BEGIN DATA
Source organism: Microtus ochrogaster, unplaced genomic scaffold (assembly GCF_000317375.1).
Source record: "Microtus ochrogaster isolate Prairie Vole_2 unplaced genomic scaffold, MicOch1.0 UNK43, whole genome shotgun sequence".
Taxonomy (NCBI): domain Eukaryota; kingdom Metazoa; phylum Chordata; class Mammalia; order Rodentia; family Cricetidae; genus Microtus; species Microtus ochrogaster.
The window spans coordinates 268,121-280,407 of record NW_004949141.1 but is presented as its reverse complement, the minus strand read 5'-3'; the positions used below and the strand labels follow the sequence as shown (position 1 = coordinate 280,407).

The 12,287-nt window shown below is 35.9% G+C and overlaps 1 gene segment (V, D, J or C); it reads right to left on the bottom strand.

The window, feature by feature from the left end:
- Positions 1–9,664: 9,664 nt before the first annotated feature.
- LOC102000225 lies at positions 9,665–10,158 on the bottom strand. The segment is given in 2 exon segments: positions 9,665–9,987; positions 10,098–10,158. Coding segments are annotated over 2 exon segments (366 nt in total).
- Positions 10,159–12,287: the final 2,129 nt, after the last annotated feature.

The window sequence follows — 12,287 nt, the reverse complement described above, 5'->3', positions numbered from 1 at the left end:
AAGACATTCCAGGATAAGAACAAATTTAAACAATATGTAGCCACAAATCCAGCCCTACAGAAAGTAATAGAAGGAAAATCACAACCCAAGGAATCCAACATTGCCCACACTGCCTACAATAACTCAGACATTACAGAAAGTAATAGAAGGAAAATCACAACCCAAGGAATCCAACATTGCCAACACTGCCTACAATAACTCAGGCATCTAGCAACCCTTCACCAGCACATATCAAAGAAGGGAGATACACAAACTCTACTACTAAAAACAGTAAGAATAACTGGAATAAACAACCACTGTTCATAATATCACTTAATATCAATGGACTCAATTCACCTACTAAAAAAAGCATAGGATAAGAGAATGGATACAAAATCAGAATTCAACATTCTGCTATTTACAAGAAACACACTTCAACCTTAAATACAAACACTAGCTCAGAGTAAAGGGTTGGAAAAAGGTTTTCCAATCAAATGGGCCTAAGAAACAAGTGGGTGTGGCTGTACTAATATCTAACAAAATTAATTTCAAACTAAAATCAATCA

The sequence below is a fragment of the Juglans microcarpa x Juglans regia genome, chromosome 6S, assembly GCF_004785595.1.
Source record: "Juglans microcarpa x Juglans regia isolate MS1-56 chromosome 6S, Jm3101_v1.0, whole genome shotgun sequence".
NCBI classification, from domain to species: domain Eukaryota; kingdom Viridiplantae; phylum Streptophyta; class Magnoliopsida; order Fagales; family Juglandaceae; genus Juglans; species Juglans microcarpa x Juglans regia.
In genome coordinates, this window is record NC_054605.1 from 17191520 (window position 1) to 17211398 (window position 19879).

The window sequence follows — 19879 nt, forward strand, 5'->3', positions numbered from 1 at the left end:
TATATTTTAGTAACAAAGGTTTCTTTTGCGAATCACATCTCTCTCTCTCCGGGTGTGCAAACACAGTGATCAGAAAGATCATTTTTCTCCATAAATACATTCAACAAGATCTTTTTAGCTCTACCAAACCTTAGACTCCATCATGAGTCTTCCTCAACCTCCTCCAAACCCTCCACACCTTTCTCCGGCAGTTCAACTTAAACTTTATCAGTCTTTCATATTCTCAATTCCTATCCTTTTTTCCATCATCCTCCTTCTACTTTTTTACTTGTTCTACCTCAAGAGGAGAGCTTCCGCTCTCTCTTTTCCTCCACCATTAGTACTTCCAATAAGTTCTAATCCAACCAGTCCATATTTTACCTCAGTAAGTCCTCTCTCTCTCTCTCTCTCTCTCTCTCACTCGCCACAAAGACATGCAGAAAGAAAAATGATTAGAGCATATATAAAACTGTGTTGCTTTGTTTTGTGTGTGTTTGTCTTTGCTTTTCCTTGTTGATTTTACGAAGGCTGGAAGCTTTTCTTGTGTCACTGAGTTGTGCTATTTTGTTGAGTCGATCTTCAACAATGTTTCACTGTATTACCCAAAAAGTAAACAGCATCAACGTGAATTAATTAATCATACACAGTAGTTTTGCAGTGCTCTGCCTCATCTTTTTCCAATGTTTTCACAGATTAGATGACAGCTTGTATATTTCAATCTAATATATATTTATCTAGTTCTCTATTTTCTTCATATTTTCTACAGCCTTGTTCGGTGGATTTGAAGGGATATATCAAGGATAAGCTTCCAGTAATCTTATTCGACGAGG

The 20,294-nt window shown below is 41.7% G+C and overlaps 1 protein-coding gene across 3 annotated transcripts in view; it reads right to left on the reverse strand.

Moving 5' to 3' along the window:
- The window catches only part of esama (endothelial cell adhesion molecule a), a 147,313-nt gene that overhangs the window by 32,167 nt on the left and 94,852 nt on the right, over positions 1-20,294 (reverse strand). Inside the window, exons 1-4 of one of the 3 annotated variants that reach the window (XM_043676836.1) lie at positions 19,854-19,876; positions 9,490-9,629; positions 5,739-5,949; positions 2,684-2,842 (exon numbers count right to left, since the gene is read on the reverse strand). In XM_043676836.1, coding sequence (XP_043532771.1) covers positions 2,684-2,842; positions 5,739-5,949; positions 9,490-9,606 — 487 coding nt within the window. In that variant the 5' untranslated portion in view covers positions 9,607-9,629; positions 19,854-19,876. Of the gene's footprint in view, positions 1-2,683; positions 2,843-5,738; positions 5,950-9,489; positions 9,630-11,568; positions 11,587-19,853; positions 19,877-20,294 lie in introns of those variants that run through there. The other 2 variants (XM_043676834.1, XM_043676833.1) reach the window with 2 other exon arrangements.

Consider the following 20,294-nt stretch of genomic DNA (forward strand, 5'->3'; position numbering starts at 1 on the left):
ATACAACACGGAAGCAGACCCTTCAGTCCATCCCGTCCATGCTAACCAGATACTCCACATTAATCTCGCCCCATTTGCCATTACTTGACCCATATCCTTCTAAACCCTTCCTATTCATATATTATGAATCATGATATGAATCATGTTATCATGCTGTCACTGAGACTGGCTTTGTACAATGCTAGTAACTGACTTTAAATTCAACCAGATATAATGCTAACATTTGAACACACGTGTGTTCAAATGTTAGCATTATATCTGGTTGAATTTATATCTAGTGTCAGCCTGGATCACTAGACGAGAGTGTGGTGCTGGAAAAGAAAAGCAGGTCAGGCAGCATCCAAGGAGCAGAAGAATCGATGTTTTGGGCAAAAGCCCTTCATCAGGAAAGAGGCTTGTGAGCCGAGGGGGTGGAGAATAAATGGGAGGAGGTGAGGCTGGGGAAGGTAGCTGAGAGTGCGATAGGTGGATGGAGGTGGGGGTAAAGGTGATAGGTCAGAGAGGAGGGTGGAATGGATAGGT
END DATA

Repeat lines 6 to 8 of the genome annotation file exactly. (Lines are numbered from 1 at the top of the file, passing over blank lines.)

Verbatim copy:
The window, feature by feature from the left end:
- Positions 1–9,664: 9,664 nt before the first annotated feature.
- LOC102000225 lies at positions 9,665–10,158 on the bottom strand. The segment is given in 2 exon segments: positions 9,665–9,987; positions 10,098–10,158. Coding segments are annotated over 2 exon segments (366 nt in total).